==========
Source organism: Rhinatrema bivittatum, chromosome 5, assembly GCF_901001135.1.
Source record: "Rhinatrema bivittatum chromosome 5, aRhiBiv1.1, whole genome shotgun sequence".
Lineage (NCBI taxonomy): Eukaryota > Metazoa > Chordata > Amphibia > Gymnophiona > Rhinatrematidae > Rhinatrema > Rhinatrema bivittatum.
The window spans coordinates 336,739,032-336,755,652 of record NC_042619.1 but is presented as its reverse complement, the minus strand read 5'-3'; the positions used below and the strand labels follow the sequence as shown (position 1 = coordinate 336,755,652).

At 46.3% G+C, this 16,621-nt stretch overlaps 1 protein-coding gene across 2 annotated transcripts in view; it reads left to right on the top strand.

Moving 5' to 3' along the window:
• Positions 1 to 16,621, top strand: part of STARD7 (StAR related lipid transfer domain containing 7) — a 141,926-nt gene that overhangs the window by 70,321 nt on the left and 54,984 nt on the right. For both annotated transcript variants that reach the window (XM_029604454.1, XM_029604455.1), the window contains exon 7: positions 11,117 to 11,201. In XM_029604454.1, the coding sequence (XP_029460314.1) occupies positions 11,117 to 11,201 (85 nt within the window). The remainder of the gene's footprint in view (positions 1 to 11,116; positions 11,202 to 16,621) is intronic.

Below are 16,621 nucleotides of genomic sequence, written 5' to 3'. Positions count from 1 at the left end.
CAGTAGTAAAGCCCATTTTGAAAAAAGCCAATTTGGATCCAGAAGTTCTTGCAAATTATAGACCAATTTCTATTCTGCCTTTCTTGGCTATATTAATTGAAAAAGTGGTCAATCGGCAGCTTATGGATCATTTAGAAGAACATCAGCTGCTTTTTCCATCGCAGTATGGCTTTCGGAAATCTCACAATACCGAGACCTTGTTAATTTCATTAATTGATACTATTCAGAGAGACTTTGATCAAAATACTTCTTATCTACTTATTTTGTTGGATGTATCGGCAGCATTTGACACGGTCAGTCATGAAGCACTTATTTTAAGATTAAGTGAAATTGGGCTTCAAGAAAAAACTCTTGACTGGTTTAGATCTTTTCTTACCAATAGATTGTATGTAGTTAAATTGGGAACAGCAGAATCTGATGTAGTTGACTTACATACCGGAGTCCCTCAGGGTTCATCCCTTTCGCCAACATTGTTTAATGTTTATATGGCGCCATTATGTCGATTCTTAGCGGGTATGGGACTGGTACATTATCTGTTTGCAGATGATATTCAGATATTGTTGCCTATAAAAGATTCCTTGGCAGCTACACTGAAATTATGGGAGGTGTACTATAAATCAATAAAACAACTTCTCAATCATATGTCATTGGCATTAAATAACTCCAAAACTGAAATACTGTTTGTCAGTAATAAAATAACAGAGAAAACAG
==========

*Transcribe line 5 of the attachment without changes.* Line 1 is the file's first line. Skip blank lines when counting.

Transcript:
At 46.3% G+C, this 16,621-nt stretch overlaps 1 protein-coding gene across 2 annotated transcripts in view; it reads left to right on the top strand.